The Internal Revenue Service’s regulatory backlog got a little thinner in late January with the agency’s release of proposed rules concerning governmental plans and closed defined benefit plans.
Government plans would get guidance on establishing a “normal retirement age” under the set of proposed rules issued Jan. 26, while closed defined benefit plans would get relief from the tax code’s nondiscrimination rules under proposed rules issued Jan. 28.
The IRS included both of these retirement-plan related topics in its 2015 third quarter update to the 2014-2015 Priority Guidance Plan.
The sticking point for some normal retirement ages in governmental plans is whether they are reasonably representative of the typical retirement age for the industry in which the covered workforce is employed, a requirement under IRS regulations issued in 2007.
The proposed rules would grant the sponsors of these plans—federal, state and local government employers—several potential safe harbors allowing them to meet that regulatory requirement.
For example, the IRS said that government plans could qualify for a general safe harbor that a retirement age of 62 is reasonably representative of the typical retirement age for that industry.
Depending on the facts and circumstances, a retirement age that is not earlier than age 55 but is below age 62 also might be considered reasonably representative, the proposed rules said.
Additional safe harbors would be available based on certain age and service parameters--age 60 and five years of service; age 55 and 10 years of service; combined age and years of service of 80 or more; and 25 years of service in combination with any of the other safe harbors that includes an age, expect for those designed for public safety employees.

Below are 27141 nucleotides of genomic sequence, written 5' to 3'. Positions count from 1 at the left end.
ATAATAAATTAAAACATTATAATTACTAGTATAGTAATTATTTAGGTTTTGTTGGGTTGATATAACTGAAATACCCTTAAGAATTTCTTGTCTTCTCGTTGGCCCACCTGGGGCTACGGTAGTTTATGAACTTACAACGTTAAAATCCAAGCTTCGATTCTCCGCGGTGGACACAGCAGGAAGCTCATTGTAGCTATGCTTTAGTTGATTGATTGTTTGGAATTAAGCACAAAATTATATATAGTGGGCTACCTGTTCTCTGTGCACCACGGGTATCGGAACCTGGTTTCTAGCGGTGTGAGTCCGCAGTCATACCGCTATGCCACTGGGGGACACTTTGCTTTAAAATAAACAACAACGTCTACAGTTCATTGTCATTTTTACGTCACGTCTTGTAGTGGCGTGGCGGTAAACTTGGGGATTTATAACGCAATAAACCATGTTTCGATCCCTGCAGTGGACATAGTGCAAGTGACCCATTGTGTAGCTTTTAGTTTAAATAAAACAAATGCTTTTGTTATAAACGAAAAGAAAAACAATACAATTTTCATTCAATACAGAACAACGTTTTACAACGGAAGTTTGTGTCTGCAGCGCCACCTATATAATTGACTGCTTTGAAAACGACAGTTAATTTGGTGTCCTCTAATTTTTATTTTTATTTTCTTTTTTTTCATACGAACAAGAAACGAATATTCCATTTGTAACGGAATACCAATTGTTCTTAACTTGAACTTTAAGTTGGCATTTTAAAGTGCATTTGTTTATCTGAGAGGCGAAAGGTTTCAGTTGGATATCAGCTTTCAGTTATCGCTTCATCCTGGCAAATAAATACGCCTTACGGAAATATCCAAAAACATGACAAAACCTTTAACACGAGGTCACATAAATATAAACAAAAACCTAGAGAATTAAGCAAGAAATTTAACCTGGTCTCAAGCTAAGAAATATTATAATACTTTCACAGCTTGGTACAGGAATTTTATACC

Plans also would be granted safe harbors in establishing the normal retirement age for police, firefighters and emergency medical services personnel, the proposed rules said.
Furthermore, it said, a governmental plan could use one or more of these safe harbors to show that the normal retirement age was reasonably representative for those employees even if a different normal retirement age is used under the plan for one or more other categories of participants.
Comments on the governmental plan proposed rules are due April 26.
Defined Benefit Plans
The defined benefit plan IRS proposed rules would make it easier for plans closed to new participants to meet the nondiscrimination requirements.
Tax qualified plans cannot discriminate in favor of highly compensated employees. In a closed plan, the proportion of highly compensated employees may be greater over time, making it difficult for plans to pass the nondiscrimination tests.
Under current tax rules, when a closed plan can no longer meet the nondiscrimination requirements on a stand-alone basis because of these demographic changes, it can demonstrate compliance by aggregating contributions to the employer’s defined contribution plan.
The proposed rules would allow more defined contribution plan allocations to fit within the plan aggregation rules. Allocations could be reasonably designed to replace some or all of the benefits that would have been provided under the closed plan, subject to a requirement that the allocations be provided in a consistent manner to all similarly situated employees.
This rule, however, would apply only for the first five years after the plan closure date. In addition, to qualify for this relief, the closed plan would have to be in effect for five years before the closure date, with no substantial change to the closed plan during that time except for certain permitted amendments.
Comments on the proposed rules are due April 28 and a hearing is scheduled at IRS headquarters May 19.
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